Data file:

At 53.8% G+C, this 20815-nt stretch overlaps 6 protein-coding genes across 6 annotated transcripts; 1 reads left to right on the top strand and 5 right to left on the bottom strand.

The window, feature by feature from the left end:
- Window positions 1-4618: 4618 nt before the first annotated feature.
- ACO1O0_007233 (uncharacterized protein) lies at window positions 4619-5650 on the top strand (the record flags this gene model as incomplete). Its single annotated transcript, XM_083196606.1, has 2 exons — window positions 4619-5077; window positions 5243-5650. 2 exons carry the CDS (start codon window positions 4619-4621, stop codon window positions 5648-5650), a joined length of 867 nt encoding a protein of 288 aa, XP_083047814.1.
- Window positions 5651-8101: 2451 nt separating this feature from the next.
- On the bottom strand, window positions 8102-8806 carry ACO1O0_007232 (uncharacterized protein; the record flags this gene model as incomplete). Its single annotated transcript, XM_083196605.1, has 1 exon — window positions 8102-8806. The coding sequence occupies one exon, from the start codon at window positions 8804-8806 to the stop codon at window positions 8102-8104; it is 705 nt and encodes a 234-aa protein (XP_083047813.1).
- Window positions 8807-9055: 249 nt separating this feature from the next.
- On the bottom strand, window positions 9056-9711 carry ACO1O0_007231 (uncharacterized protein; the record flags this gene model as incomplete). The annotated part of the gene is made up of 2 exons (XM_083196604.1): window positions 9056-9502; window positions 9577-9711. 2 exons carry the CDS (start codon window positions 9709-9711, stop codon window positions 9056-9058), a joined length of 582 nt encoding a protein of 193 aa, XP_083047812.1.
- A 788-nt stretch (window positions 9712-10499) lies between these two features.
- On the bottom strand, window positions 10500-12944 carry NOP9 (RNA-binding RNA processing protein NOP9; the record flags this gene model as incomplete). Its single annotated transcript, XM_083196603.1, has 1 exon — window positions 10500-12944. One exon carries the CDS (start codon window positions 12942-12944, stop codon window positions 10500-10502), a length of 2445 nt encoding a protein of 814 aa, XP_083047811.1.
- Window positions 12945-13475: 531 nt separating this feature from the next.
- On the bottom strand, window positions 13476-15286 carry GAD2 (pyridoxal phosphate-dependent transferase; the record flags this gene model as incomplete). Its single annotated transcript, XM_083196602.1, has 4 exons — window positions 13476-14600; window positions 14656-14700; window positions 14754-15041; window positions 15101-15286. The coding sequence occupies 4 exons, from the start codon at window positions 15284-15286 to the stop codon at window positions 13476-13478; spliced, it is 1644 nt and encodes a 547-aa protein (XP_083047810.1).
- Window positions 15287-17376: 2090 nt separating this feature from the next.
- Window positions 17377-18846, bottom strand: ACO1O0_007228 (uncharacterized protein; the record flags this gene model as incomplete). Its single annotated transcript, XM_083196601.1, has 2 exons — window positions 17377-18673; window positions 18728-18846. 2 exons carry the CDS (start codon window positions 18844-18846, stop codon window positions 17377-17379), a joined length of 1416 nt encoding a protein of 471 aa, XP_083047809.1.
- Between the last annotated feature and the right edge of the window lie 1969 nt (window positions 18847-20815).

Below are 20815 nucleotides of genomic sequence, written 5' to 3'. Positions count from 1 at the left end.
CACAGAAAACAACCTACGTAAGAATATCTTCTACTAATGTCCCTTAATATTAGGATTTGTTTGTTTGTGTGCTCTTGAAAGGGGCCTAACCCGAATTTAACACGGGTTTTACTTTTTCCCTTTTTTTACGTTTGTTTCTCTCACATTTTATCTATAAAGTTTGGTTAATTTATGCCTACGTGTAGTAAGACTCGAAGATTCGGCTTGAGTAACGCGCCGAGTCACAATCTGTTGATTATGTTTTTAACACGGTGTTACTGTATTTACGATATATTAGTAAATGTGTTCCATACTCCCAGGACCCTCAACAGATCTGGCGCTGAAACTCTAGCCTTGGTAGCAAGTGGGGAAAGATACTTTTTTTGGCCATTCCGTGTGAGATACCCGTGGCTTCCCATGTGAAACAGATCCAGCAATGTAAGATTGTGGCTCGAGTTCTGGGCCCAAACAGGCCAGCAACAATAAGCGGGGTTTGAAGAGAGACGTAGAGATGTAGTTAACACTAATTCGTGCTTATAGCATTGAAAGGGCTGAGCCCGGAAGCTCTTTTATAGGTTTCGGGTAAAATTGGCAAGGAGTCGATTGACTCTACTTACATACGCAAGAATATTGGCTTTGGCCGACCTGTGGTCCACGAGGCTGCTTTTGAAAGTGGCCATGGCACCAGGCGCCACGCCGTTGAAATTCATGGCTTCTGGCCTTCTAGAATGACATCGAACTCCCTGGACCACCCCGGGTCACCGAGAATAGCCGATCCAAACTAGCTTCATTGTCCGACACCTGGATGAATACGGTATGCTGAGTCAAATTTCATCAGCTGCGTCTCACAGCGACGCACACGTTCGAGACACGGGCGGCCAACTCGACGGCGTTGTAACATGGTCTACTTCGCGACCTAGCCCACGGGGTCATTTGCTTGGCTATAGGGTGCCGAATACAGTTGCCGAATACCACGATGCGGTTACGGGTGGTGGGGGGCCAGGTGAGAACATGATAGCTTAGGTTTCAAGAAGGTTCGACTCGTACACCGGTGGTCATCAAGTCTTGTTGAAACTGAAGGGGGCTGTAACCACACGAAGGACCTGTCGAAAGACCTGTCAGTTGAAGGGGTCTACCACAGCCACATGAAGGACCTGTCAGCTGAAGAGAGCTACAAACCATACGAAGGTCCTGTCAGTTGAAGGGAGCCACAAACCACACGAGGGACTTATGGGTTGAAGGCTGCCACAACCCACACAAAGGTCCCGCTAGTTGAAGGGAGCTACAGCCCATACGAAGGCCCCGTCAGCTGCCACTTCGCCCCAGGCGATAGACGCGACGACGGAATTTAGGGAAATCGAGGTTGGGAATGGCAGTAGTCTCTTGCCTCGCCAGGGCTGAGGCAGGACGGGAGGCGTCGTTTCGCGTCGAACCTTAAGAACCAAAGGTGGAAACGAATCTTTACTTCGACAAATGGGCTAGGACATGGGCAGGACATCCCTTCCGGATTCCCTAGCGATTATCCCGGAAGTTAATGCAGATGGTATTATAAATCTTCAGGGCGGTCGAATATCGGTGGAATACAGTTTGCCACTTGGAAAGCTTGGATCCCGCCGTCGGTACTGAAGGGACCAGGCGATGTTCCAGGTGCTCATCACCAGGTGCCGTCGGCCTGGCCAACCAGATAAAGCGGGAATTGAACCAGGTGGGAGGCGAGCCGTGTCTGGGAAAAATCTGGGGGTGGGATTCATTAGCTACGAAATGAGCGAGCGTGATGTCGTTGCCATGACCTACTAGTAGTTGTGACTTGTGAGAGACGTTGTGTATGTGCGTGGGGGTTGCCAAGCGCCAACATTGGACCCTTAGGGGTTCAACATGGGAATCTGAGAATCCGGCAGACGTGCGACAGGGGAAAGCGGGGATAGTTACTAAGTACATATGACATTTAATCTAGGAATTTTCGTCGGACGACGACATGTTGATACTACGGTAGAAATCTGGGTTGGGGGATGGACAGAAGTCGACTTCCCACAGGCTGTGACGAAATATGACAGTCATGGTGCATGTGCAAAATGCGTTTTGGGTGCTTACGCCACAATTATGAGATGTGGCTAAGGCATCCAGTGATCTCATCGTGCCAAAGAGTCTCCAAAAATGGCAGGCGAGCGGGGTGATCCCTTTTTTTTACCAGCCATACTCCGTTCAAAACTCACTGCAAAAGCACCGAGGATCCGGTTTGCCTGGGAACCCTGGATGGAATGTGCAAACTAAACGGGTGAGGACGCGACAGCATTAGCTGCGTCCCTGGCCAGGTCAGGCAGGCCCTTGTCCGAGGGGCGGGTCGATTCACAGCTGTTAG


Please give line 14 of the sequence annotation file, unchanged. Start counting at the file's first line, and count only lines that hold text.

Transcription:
- Window positions 17377-18846, bottom strand: ACO1O0_007228 (uncharacterized protein; the record flags this gene model as incomplete). Its single annotated transcript, XM_083196601.1, has 2 exons — window positions 17377-18673; window positions 18728-18846. 2 exons carry the CDS (start codon window positions 18844-18846, stop codon window positions 17377-17379), a joined length of 1416 nt encoding a protein of 471 aa, XP_083047809.1.